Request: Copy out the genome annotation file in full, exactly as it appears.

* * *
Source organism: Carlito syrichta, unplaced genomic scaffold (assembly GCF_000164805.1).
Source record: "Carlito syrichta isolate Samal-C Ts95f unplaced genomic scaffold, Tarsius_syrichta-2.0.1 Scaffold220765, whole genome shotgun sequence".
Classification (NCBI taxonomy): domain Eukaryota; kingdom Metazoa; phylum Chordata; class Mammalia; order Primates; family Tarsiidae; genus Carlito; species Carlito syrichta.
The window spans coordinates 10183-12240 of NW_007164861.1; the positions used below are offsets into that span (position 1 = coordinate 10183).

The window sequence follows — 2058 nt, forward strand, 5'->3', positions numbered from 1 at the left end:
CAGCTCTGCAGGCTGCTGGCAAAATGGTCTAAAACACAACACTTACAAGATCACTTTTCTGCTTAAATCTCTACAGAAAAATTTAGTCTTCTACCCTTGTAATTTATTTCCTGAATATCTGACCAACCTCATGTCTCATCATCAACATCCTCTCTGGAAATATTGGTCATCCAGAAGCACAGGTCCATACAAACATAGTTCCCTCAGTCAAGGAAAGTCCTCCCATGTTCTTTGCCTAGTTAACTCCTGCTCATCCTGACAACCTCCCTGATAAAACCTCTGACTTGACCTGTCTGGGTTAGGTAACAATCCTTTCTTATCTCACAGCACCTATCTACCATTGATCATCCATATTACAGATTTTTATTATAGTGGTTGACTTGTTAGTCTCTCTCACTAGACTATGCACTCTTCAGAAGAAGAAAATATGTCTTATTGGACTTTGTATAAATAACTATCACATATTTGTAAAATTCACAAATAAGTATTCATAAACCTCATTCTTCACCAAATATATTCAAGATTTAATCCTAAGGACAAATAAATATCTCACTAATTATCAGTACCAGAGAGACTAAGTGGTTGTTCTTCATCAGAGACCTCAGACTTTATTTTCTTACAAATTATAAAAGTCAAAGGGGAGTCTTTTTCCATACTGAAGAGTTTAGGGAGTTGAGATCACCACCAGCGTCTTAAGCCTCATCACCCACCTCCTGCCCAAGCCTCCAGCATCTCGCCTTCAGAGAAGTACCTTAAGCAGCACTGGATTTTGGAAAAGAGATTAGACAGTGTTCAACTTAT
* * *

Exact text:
Source organism: Carlito syrichta, unplaced genomic scaffold (assembly GCF_000164805.1).
Source record: "Carlito syrichta isolate Samal-C Ts95f unplaced genomic scaffold, Tarsius_syrichta-2.0.1 Scaffold220765, whole genome shotgun sequence".
Classification (NCBI taxonomy): domain Eukaryota; kingdom Metazoa; phylum Chordata; class Mammalia; order Primates; family Tarsiidae; genus Carlito; species Carlito syrichta.
The window spans coordinates 10183-12240 of NW_007164861.1; the positions used below are offsets into that span (position 1 = coordinate 10183).

The window sequence follows — 2058 nt, forward strand, 5'->3', positions numbered from 1 at the left end:
CAGCTCTGCAGGCTGCTGGCAAAATGGTCTAAAACACAACACTTACAAGATCACTTTTCTGCTTAAATCTCTACAGAAAAATTTAGTCTTCTACCCTTGTAATTTATTTCCTGAATATCTGACCAACCTCATGTCTCATCATCAACATCCTCTCTGGAAATATTGGTCATCCAGAAGCACAGGTCCATACAAACATAGTTCCCTCAGTCAAGGAAAGTCCTCCCATGTTCTTTGCCTAGTTAACTCCTGCTCATCCTGACAACCTCCCTGATAAAACCTCTGACTTGACCTGTCTGGGTTAGGTAACAATCCTTTCTTATCTCACAGCACCTATCTACCATTGATCATCCATATTACAGATTTTTATTATAGTGGTTGACTTGTTAGTCTCTCTCACTAGACTATGCACTCTTCAGAAGAAGAAAATATGTCTTATTGGACTTTGTATAAATAACTATCACATATTTGTAAAATTCACAAATAAGTATTCATAAACCTCATTCTTCACCAAATATATTCAAGATTTAATCCTAAGGACAAATAAATATCTCACTAATTATCAGTACCAGAGAGACTAAGTGGTTGTTCTTCATCAGAGACCTCAGACTTTATTTTCTTACAAATTATAAAAGTCAAAGGGGAGTCTTTTTCCATACTGAAGAGTTTAGGGAGTTGAGATCACCACCAGCGTCTTAAGCCTCATCACCCACCTCCTGCCCAAGCCTCCAGCATCTCGCCTTCAGAGAAGTACCTTAAGCAGCACTGGATTTTGGAAAAGAGATTAGACAGTGTTCAACTTAT